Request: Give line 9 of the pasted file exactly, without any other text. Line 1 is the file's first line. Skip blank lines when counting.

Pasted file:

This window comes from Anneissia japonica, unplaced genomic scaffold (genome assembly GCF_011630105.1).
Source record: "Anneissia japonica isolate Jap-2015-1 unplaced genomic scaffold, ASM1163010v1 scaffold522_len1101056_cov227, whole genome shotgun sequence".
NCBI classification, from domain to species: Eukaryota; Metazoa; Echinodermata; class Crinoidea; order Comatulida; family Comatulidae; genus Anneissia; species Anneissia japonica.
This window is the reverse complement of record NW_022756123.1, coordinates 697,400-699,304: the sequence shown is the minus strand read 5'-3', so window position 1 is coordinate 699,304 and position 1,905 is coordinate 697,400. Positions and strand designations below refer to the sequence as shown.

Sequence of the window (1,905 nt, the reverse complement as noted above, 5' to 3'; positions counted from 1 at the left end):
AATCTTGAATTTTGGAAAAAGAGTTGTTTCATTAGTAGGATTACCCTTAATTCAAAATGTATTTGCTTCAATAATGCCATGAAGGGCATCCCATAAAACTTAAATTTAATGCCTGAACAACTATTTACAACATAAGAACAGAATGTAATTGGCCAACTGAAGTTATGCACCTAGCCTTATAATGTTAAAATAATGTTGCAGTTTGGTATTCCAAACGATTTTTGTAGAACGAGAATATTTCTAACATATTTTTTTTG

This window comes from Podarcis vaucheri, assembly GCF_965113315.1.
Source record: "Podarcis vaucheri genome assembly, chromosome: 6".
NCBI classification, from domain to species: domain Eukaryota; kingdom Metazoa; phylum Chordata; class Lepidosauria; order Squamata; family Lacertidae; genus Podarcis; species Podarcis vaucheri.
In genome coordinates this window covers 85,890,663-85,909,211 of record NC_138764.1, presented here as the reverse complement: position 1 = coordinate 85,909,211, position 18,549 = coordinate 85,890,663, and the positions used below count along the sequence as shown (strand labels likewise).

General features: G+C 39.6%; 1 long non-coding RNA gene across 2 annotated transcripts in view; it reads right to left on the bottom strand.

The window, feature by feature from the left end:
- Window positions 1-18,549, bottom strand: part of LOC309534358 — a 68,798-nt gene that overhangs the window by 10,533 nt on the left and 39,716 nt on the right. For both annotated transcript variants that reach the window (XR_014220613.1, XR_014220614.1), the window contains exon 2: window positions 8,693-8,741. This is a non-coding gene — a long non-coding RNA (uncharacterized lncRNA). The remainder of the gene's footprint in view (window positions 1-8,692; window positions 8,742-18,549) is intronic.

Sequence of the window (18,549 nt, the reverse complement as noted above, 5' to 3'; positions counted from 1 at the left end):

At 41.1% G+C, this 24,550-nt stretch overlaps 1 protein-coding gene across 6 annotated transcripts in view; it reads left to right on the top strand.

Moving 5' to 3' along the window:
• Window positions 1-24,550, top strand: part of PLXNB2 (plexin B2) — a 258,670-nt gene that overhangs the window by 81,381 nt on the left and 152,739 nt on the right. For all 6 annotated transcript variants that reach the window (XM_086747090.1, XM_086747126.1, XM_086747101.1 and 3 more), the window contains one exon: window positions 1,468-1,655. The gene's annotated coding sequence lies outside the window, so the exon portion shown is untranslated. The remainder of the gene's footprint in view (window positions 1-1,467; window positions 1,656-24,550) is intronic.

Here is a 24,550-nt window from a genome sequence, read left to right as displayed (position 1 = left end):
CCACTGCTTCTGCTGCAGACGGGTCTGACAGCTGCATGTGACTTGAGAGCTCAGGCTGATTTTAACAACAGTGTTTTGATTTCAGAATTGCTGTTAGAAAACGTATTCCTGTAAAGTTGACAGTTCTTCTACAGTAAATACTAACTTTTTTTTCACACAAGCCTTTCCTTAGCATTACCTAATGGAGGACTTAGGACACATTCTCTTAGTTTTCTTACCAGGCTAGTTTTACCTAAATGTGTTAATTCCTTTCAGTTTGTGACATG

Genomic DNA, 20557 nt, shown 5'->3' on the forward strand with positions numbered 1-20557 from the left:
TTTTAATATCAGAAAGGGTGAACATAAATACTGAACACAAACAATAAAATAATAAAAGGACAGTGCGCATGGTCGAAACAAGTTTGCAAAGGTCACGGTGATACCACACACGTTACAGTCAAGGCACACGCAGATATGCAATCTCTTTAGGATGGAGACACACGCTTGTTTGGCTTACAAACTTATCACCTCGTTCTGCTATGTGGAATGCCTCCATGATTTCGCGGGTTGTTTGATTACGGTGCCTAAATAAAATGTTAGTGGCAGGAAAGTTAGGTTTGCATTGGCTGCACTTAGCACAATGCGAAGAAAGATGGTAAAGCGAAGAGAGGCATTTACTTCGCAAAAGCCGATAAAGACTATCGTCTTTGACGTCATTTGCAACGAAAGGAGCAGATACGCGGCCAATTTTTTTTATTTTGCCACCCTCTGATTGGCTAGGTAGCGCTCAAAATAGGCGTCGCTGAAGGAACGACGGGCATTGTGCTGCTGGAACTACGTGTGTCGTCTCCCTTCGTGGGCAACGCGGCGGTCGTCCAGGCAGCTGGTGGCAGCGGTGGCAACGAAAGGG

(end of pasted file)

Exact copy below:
NCBI classification, from domain to species: domain Eukaryota; kingdom Metazoa; phylum Chordata; class Lepidosauria; order Squamata; family Lacertidae; genus Podarcis; species Podarcis vaucheri.